As soon as I get to know the person and the place, I always have a gut feeling. It may sound contradictory, but it is only through planning that I find the freedom to change everything and react spontaneously to unforeseen circumstances at the shooting. Sometimes I listen to the interviews made before my appointment and realize what I had planned doesn’t fit at all. Then, I often throw everything overboard at the last second. I like certain chaos at the appointment; a bit of shaky ground under my feet.
There is an intimacy to your portraits. How do you see the idea of intimacy in your work?
Ideally, the portrait session is a safe space where the subject and I can meet at eye level and try things out together to explore what works for both of us. I explain this participatory approach at the start of each shooting. I think a lot of people feel nervous at the beginning and have the urge to perform in a certain way when being photographed and are thus no longer authentic. Many get stuck in poses and facial expressions that they have trained beforehand. I try to somehow, get people to take off these masks during the shoot. It works differently for everyone, and I don’t always succeed and sometimes I don’t even have to. Sometimes it’s inappropriate for a story to be told. It depends on the person and the situation! My approach to portraits allows me to create images that seem intimate. Although, of course, the image I take of someone I’ve only known for a few minutes can’t really capture the person as a whole. But it can be close, and it can be honest. And at its best, it can evoke a certain feeling in the viewer.
Portraits have a very long history, but they seem to keep evolving and continue to be on-demand. How do you think they are relevant today?
Portraits have a long history. But we must remember that for a long time they were only reserved for a small group of society. First, the kings and queens had the money to have a painting made of themselves, then the bourgeoisie was the first to have their photographic portraits taken. Thankfully, in the meantime portraiture has democratized to the point where anyone can now take a selfie of themselves with their cell phone. This is, of course, a very different type of portrait than those taken by professional photographers. Since people are more and more aware of their representation—their image—they are taking more and more possession of it. It is becoming increasingly important, especially in journalism, to have independent portraits taken by portrait photographers.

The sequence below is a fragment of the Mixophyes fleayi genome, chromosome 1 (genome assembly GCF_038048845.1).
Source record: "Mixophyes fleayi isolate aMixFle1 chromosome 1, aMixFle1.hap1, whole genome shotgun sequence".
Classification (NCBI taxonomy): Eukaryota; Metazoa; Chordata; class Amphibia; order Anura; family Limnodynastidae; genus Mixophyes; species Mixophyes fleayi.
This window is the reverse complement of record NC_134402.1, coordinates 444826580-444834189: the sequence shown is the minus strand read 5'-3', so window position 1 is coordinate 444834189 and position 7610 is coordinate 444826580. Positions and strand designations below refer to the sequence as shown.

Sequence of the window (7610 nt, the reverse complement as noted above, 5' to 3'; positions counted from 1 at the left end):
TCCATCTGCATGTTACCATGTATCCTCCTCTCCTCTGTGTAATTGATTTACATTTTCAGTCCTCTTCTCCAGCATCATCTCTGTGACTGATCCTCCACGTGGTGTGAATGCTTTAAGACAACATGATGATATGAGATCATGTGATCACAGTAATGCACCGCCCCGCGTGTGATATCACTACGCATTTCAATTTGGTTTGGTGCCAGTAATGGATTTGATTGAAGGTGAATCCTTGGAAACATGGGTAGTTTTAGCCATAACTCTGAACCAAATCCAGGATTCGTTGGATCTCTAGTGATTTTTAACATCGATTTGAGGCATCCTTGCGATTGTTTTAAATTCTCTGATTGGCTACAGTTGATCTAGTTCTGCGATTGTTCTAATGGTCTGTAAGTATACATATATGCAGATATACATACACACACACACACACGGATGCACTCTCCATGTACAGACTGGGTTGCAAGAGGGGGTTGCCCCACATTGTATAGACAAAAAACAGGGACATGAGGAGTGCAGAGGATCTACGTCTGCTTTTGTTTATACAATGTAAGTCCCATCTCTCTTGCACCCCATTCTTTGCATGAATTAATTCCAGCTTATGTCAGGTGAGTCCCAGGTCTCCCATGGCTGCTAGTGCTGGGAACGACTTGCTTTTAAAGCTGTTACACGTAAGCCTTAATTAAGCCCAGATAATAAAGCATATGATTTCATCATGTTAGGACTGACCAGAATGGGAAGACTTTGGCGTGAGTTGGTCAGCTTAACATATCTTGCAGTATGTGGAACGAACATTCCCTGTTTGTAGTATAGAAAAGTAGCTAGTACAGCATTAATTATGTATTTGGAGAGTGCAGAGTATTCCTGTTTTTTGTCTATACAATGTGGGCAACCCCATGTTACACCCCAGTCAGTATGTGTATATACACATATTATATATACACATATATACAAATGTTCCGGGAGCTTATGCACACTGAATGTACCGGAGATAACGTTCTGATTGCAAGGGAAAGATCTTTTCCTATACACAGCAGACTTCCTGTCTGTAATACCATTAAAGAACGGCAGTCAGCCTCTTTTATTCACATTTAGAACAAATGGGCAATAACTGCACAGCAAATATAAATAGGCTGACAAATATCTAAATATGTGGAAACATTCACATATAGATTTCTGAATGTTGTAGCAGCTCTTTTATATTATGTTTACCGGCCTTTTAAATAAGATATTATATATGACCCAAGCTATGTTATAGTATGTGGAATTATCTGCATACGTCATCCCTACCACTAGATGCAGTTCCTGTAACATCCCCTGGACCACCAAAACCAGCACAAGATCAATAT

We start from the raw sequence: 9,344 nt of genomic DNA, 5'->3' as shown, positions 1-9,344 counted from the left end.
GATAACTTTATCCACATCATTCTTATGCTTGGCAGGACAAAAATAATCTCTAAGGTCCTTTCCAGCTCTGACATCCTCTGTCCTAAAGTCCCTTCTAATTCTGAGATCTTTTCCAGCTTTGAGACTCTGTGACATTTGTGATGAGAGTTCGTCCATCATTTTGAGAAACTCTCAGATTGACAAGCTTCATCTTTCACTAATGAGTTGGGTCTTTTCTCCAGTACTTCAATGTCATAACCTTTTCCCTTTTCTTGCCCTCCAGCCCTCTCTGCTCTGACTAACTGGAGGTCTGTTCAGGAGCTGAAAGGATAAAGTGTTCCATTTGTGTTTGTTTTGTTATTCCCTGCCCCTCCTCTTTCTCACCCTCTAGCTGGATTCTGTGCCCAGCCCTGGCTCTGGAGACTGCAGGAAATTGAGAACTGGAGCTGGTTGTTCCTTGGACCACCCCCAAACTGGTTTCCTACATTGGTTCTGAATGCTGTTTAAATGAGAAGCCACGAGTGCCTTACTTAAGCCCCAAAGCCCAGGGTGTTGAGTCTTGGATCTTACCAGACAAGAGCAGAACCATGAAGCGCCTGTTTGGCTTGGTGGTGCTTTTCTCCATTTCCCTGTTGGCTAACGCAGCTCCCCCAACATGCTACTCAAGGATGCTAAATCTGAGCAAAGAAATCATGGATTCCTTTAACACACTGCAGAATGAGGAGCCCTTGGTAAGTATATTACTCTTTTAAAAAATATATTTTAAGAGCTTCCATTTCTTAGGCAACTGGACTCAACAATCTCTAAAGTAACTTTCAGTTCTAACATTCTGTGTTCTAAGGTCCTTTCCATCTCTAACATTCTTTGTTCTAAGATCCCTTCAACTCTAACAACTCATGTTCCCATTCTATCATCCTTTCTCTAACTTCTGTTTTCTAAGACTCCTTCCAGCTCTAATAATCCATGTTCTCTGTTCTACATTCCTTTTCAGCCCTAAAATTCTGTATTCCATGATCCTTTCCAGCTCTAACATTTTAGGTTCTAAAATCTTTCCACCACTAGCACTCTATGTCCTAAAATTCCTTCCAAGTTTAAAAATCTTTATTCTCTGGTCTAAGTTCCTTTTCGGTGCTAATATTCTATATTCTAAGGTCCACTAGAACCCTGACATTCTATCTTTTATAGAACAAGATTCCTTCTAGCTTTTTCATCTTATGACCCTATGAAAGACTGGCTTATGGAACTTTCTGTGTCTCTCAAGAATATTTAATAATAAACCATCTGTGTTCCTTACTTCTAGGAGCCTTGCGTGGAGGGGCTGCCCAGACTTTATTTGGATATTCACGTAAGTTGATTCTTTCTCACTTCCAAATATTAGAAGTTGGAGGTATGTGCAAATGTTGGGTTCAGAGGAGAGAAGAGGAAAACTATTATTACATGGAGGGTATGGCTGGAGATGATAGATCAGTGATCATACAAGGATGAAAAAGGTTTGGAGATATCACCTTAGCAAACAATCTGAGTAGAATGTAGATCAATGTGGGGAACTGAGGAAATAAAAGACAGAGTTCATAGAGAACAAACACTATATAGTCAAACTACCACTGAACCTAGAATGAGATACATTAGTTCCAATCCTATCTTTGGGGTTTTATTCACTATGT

It makes me happy to see that the faces and bodies presented in many of today’s portraits have diversified in race, gender, gender identity, religion, sexual orientation, body shapes, age, and abilities. I am glad to finally see and be part of the creative industry’s shift towards a more sensitive view on the issue of representation. In that sense, I believe that portraiture can help move our society forward by making sure our subjects mirror our diverse societies.
You work with national and international magazines. How does this affect your creative freedom? How do you deal with the negotiation between authorship and commission in your practice?
The project (23) Portraits has been somewhat a self-questioning concerning the relationship between my authorship and the commission. The work as a portrait photographer in this field of tension can be a curse and a blessing at the same time. But I have found that I am in the extremely privileged position of feeling very few restrictions. I enjoy a lot of creative freedom in journalism while working on very exciting stories. The tension between authorship and commission cannot be resolved. It is ultimately part of the working world in which I move. A reality that, after five years in the profession, has made me the photographer I am today.
Do you ever take self-portraits?
Not really! I haven’t done a self-portrait in ages, and I would say I’m simply not patient enough for it. I don’t even have a photo of myself on my website. Sometimes my girlfriend jokes that while I do all this research on my subjects, they may want to do the same before the shoot and end up having no idea what to expect. Actually, I think it can be helpful for people to not always have a clear idea about me beforehand and come into our shooting without preconceived expectations.
Julia Sellmann is a Cologne-based photographer with a focus on portraits. Make sure to pre-order her book (23) Portraits and visit her current exhibition at the SRZ gallery in Berlin.
To see more of her images, visit her website and Instagram.
Interview: Maria Paris